The connection to the Department of Sanitation is that Ukeles has been artist in residence there for almost 40 years. She is perhaps best known for a performance coordinated with them, involving all the “sanmen” in New York City. A dot matrix printout at the Queens Museum conveys her intent with this pivotal work, Touch Sanitation (1979-80): “For eleven months, I circled the city to face and shake hands with, and thank every sanitation worker, hoping to create a vision of the[ir] endless work energy...” Works like this or her ‘ballets’—which feature heavy machinery moving like synchronized swimmers (diggers bow to the audience!)—might seem merely celebratory in isolation. However, Ukeles has also exposed society’s dismissive attitude towards sanitation workers, making her exploration more nuanced. Initially on a gallery window and later at the Queens Museum via archival material, she shared a selection of derogatory comments sanitation workers had been on the receiving end of, including racial slurs, curse words, class-based slights, and comparisons of sanitation workers to refuse. She looks at the labor of not just sanitation workers, but also of other undervalued laborers like museum security guards and mothers. Ultimately, Ukeles prompts us to critique ourselves, and since society is slow to move beyond stereotypes, it gives her work a timeless quality (especially now, with frequent discussions about classism in the US). From a contemporary perspective, this evaluation of the self and of society is more unsettling than reconsidering what constitutes art. As context, in her 1969 manifesto, she committed to highlighting unglorified activities—many of them household chores—and “flush[ing] them up to consciousness, [by] exhibit[ing] them, as Art.” (1) Perhaps unsurprisingly, she thought of Marcel Duchamp as a grandfather. (2)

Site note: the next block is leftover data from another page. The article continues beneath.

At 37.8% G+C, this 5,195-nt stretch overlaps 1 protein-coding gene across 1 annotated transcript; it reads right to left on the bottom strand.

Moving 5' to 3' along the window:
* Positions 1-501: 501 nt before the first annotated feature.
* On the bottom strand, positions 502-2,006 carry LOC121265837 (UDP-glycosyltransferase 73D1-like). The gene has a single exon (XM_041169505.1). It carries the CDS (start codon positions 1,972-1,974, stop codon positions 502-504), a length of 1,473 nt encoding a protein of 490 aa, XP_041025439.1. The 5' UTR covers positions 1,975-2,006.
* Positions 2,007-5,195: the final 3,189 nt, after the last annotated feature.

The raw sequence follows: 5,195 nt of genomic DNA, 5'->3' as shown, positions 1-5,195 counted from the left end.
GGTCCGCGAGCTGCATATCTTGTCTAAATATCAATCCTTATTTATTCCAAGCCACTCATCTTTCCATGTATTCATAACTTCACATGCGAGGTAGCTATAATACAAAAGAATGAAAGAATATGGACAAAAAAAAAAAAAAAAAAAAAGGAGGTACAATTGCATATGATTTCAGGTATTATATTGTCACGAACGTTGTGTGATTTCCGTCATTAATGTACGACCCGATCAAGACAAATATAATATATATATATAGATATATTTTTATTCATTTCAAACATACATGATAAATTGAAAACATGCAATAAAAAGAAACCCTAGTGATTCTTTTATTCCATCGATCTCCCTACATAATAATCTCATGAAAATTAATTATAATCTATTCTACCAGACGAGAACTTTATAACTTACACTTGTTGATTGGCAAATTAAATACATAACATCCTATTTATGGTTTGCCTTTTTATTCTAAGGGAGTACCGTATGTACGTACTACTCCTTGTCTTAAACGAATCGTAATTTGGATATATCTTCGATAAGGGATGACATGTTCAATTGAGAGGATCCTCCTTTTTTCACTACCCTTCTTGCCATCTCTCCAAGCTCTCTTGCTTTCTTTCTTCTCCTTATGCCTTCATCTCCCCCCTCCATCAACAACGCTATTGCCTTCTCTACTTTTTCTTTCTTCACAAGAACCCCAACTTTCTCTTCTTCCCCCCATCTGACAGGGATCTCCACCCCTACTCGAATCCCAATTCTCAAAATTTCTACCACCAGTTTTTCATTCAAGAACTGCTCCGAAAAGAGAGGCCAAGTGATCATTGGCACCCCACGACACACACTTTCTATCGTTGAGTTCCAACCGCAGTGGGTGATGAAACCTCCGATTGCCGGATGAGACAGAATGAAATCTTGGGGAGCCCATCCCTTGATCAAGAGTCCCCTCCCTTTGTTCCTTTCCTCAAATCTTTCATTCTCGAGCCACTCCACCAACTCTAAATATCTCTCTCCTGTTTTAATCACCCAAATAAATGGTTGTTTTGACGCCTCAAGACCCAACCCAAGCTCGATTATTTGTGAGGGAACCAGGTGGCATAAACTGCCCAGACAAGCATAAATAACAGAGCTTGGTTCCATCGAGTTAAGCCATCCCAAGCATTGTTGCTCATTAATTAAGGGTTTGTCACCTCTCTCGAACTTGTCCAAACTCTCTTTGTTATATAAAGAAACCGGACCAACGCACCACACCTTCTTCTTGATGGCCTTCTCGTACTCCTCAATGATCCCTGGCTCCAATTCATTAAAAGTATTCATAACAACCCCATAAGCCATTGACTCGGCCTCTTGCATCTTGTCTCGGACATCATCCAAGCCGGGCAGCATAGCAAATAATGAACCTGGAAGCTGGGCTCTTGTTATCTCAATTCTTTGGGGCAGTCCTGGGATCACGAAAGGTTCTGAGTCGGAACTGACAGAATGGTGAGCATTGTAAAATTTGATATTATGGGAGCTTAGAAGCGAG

The exhibition, curated by Larissa Harris and Patricia C. Phillips, features works from 1962 to 2016 and is the first show of its size at the museum. Much has been written about this riveting exhibition, so I’ll focus on her early feminist work.